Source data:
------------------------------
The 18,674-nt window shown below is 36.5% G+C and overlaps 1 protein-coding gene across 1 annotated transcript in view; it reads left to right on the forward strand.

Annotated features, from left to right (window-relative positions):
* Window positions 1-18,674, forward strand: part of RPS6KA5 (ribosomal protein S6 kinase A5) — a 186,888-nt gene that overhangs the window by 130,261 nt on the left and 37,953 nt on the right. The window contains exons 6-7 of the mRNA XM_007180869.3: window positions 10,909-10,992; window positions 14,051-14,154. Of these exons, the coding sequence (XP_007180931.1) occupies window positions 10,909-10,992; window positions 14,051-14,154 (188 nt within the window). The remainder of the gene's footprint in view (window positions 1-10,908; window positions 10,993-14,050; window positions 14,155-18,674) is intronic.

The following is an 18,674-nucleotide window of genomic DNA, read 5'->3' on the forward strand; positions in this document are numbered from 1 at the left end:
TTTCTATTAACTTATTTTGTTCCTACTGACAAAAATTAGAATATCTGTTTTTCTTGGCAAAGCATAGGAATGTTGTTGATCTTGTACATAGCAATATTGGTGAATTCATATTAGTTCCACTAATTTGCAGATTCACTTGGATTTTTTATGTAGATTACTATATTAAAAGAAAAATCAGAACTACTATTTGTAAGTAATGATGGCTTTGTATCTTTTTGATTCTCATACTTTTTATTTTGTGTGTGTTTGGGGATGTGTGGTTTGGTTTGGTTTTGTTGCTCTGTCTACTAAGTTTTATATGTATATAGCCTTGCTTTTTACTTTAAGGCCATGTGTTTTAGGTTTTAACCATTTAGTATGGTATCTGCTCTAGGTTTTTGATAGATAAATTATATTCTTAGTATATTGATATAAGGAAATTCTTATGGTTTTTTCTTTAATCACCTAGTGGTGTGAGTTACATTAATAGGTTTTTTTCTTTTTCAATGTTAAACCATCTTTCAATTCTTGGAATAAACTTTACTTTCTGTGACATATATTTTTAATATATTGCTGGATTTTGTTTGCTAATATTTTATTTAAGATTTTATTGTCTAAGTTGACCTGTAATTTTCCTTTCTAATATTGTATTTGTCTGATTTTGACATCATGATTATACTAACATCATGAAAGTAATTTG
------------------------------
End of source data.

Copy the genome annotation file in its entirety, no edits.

The 18,674-nt window shown below is 36.5% G+C and overlaps 1 protein-coding gene across 1 annotated transcript in view; it reads left to right on the forward strand.

Annotated features, from left to right (window-relative positions):
* Window positions 1-18,674, forward strand: part of RPS6KA5 (ribosomal protein S6 kinase A5) — a 186,888-nt gene that overhangs the window by 130,261 nt on the left and 37,953 nt on the right. The window contains exons 6-7 of the mRNA XM_007180869.3: window positions 10,909-10,992; window positions 14,051-14,154. Of these exons, the coding sequence (XP_007180931.1) occupies window positions 10,909-10,992; window positions 14,051-14,154 (188 nt within the window). The remainder of the gene's footprint in view (window positions 1-10,908; window positions 10,993-14,050; window positions 14,155-18,674) is intronic.

The following is an 18,674-nucleotide window of genomic DNA, read 5'->3' on the forward strand; positions in this document are numbered from 1 at the left end:
TTTCTATTAACTTATTTTGTTCCTACTGACAAAAATTAGAATATCTGTTTTTCTTGGCAAAGCATAGGAATGTTGTTGATCTTGTACATAGCAATATTGGTGAATTCATATTAGTTCCACTAATTTGCAGATTCACTTGGATTTTTTATGTAGATTACTATATTAAAAGAAAAATCAGAACTACTATTTGTAAGTAATGATGGCTTTGTATCTTTTTGATTCTCATACTTTTTATTTTGTGTGTGTTTGGGGATGTGTGGTTTGGTTTGGTTTTGTTGCTCTGTCTACTAAGTTTTATATGTATATAGCCTTGCTTTTTACTTTAAGGCCATGTGTTTTAGGTTTTAACCATTTAGTATGGTATCTGCTCTAGGTTTTTGATAGATAAATTATATTCTTAGTATATTGATATAAGGAAATTCTTATGGTTTTTTCTTTAATCACCTAGTGGTGTGAGTTACATTAATAGGTTTTTTTCTTTTTCAATGTTAAACCATCTTTCAATTCTTGGAATAAACTTTACTTTCTGTGACATATATTTTTAATATATTGCTGGATTTTGTTTGCTAATATTTTATTTAAGATTTTATTGTCTAAGTTGACCTGTAATTTTCCTTTCTAATATTGTATTTGTCTGATTTTGACATCATGATTATACTAACATCATGAAAGTAATTTG